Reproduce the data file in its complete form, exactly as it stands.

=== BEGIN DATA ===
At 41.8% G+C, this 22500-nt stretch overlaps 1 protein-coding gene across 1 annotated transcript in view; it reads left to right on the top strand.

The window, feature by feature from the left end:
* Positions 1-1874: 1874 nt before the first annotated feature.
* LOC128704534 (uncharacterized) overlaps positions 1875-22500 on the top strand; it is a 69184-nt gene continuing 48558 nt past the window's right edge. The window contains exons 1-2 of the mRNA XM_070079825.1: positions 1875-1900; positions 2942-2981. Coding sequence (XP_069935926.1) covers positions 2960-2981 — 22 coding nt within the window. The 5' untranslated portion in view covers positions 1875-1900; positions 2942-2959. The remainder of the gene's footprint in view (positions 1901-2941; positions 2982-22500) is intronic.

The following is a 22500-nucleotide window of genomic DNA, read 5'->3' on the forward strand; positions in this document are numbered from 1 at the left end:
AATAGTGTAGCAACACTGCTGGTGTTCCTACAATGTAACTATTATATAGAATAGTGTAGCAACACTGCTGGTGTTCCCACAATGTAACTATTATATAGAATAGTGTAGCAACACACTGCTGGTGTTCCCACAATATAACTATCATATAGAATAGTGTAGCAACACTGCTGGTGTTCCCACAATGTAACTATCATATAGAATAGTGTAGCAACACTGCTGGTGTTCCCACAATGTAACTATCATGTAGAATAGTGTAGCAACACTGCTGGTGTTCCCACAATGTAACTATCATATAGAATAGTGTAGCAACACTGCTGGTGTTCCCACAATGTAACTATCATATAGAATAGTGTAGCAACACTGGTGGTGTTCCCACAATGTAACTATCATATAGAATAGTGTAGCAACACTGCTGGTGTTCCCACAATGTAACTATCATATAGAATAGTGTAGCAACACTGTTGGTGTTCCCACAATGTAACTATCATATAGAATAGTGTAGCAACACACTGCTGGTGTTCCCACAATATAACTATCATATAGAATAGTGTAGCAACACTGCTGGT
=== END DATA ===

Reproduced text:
At 41.8% G+C, this 22500-nt stretch overlaps 1 protein-coding gene across 1 annotated transcript in view; it reads left to right on the top strand.

The window, feature by feature from the left end:
* Positions 1-1874: 1874 nt before the first annotated feature.
* LOC128704534 (uncharacterized) overlaps positions 1875-22500 on the top strand; it is a 69184-nt gene continuing 48558 nt past the window's right edge. The window contains exons 1-2 of the mRNA XM_070079825.1: positions 1875-1900; positions 2942-2981. Coding sequence (XP_069935926.1) covers positions 2960-2981 — 22 coding nt within the window. The 5' untranslated portion in view covers positions 1875-1900; positions 2942-2959. The remainder of the gene's footprint in view (positions 1901-2941; positions 2982-22500) is intronic.

The following is a 22500-nucleotide window of genomic DNA, read 5'->3' on the forward strand; positions in this document are numbered from 1 at the left end:
AATAGTGTAGCAACACTGCTGGTGTTCCTACAATGTAACTATTATATAGAATAGTGTAGCAACACTGCTGGTGTTCCCACAATGTAACTATTATATAGAATAGTGTAGCAACACACTGCTGGTGTTCCCACAATATAACTATCATATAGAATAGTGTAGCAACACTGCTGGTGTTCCCACAATGTAACTATCATATAGAATAGTGTAGCAACACTGCTGGTGTTCCCACAATGTAACTATCATGTAGAATAGTGTAGCAACACTGCTGGTGTTCCCACAATGTAACTATCATATAGAATAGTGTAGCAACACTGCTGGTGTTCCCACAATGTAACTATCATATAGAATAGTGTAGCAACACTGGTGGTGTTCCCACAATGTAACTATCATATAGAATAGTGTAGCAACACTGCTGGTGTTCCCACAATGTAACTATCATATAGAATAGTGTAGCAACACTGTTGGTGTTCCCACAATGTAACTATCATATAGAATAGTGTAGCAACACACTGCTGGTGTTCCCACAATATAACTATCATATAGAATAGTGTAGCAACACTGCTGGT